Then + Now
This year, I wrote a lot about sex and love. But for my senior sendoff, I’d like to write about something different — friendship. At Brown, I learned all sorts of things. I mastered three languages, grasped how to interpret financial statements, and practiced how to structure a screenplay. Yet, the most significant lessons I will take with me as I leave came neither from books nor professors, but from my friends.
Like many seniors, I think about the future and I’m terrified. I’ll be moving to a big scary city, famous for its entertainment, bagels, and world-class lunatics. If I don’t pay my bills, ResLife won’t be there to keep the heat on. And, hey, what do I do if the toilet gets clogged, anyway? But these worries are just part of the story. Truly, I’m most anxious that I won’t make friends — or at least, that I won’t find friends like the incredible ones I’ve found here. When I move, there will be no ice cream social, no Unit Wars, no superficial forms of forced group bonding. It’s up to me to make friends and that’s pretty freaking scary.
But I remember what Brown has taught me: If I believe I can make friends anywhere I go, then I really will make friends everywhere I go. I had these same doubts when I first moved into Pembroke. But sure enough, I made friends. I truly believe there is something about saying – believing – these words that works. When we know that we are worthy people, others find us irresistibly attractive to befriend. I carried this attitude with me when I studied abroad in France. And if I could successfully make friends with some of the most closed, American-hating-est, generally unenthusiastic populations in the world, then I believe I can make friends anywhere. Continue Reading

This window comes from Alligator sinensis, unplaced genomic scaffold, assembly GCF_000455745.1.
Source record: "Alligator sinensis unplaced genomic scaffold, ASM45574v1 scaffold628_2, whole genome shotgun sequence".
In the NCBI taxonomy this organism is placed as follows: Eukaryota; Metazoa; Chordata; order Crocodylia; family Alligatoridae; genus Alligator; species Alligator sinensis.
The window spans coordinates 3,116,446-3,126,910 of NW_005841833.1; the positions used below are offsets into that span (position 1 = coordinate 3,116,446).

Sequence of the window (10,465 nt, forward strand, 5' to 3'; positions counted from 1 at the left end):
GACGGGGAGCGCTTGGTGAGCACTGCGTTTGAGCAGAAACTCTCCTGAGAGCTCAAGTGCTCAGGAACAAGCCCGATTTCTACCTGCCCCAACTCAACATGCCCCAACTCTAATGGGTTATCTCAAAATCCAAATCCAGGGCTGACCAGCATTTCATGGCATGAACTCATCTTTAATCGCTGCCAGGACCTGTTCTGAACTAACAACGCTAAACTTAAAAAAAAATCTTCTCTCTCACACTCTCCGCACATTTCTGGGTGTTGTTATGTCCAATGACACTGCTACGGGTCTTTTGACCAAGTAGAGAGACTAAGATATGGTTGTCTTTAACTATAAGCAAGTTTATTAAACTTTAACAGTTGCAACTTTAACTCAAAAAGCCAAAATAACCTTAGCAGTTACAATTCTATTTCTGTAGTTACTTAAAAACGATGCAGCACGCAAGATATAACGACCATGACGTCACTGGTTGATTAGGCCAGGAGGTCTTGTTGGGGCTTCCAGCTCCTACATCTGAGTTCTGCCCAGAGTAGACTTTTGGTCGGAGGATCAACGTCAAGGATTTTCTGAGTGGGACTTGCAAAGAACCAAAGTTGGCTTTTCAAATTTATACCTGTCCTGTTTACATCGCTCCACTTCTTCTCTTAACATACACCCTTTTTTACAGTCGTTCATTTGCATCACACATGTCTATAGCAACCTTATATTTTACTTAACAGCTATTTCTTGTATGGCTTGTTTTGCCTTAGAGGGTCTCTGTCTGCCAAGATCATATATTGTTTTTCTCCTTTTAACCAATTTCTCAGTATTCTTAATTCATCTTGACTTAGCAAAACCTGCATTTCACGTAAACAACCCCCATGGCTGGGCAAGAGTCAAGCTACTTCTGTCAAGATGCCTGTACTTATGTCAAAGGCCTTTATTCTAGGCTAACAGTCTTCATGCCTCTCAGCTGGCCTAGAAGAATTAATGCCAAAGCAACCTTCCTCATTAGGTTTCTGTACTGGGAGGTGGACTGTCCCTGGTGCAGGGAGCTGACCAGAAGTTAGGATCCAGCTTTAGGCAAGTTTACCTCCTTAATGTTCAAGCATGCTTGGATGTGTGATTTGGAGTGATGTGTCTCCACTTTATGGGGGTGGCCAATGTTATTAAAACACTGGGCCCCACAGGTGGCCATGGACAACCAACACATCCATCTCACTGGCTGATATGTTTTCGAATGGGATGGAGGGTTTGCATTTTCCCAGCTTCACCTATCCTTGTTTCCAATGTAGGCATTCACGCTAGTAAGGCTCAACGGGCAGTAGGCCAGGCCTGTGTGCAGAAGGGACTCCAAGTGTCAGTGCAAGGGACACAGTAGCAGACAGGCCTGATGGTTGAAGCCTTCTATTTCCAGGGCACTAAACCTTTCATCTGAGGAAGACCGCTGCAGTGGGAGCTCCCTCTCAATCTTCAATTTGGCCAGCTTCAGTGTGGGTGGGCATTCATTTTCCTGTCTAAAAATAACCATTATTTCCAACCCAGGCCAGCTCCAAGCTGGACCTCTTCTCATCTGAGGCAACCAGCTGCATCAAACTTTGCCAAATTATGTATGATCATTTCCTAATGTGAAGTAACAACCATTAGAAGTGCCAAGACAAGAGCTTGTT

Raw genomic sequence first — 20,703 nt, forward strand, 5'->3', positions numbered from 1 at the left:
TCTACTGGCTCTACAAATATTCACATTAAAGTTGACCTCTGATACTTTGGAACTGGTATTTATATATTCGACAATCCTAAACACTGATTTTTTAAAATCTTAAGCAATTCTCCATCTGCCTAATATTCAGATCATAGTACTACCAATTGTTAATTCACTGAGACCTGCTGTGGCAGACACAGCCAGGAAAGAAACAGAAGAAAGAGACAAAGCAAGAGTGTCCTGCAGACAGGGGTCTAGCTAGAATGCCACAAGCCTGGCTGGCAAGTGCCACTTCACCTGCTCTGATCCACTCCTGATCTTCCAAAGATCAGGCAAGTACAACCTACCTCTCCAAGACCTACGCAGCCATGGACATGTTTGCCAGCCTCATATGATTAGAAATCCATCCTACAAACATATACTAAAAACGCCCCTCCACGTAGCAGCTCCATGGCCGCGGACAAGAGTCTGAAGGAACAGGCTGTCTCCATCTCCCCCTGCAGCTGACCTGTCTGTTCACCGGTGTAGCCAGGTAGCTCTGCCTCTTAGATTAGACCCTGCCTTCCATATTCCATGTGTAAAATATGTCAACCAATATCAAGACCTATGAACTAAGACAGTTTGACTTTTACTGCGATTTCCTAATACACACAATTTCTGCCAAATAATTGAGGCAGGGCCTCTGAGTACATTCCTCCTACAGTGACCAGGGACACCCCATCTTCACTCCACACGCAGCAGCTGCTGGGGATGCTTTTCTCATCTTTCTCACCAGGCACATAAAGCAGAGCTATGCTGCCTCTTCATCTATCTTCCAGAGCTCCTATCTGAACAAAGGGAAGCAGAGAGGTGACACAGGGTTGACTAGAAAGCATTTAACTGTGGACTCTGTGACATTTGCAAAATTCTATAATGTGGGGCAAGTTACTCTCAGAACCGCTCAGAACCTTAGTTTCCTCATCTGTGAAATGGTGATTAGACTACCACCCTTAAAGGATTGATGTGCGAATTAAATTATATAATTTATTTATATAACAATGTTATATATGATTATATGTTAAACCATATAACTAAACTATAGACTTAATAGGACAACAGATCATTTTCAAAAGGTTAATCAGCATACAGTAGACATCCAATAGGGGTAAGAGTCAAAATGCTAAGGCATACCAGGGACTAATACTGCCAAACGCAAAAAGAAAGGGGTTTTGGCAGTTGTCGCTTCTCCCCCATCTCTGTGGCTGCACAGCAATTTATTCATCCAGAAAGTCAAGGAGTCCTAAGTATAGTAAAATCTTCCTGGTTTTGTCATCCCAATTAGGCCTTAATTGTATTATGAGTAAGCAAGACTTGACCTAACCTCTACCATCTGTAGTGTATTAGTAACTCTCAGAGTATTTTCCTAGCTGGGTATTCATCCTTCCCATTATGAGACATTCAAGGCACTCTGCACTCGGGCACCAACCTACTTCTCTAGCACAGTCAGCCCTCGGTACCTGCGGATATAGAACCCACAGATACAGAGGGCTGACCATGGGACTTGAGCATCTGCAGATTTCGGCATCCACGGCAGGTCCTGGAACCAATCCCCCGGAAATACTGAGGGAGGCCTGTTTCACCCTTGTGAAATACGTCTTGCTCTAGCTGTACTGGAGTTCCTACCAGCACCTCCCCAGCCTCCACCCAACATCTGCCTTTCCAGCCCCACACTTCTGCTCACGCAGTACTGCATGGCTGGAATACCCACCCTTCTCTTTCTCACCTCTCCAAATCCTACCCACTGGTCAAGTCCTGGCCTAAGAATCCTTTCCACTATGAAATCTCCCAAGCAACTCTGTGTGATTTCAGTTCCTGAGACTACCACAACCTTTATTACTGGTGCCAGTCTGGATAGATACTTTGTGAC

Then + Now
People might know me as… the girl with the bright orange bag; that girl with the loud laugh that carries through quiet spaces; or this semester’s editor-in-chief of BlogDailyHerald.
I never thought the most interesting people I would meet in my senior year would be fresh through the Gates. Freshmen. People who were really just kids; who had never known Fish Co., Liquid, the old Blue Room, or life before pizza-in-a-cone. But they kept me from putting my foot out the door too soon, reminded me how far I had come and how far they had to go before leaving. I have tried to give first-years advice so they can find their own paths without getting discouraged, scared or close-minded. (I’m not a Meiklejohn, but I’ve indulged myself with the title of “Meikle-jen.”) Their outlooks, their fearlessness and their enormous hearts have awed me many times over. As I have tried to teach them what I know, they have taught me so much more. This is dedicated to my first-year biddies — always keep reaching higher and wider, but make sure that whatever your achievements are, they bring a smile to your face. If they don’t, you missed something.
Then + Now
If my mom were writing this, it would be much shorter: sleep eight hours a night, study hard, be pre-med, go to church every Sunday. She’s reading this right now so I’m going to say that I did all of that (she’s in for a rude awakening when she finds out she’ll be attending the ethnic studies commencement and not neuroscience). And more or less, it worked; here I am in the waning days of my life at Brown.
But as I prepare for Commencement, I’m realizing that all the advice I’ve ever received about “how to graduate” has been about how to get to the point where you’re shaking hands, moving the tassel, and holding the degree. Here are seven things I’ve been thinking about on how to transition into everything it means to not be a student.*
*Disclaimer: I’m not sure these steps are 100% correct. I’m not even sure they’re 10% correct. I’ve never graduated from college (yet).
1) Be incredibly ambitious. Be incredibly active. And be humble.
Back when he still had hair, Steve Jobs once said, “Everything around you that you call life was made up by people that were no smarter than you.”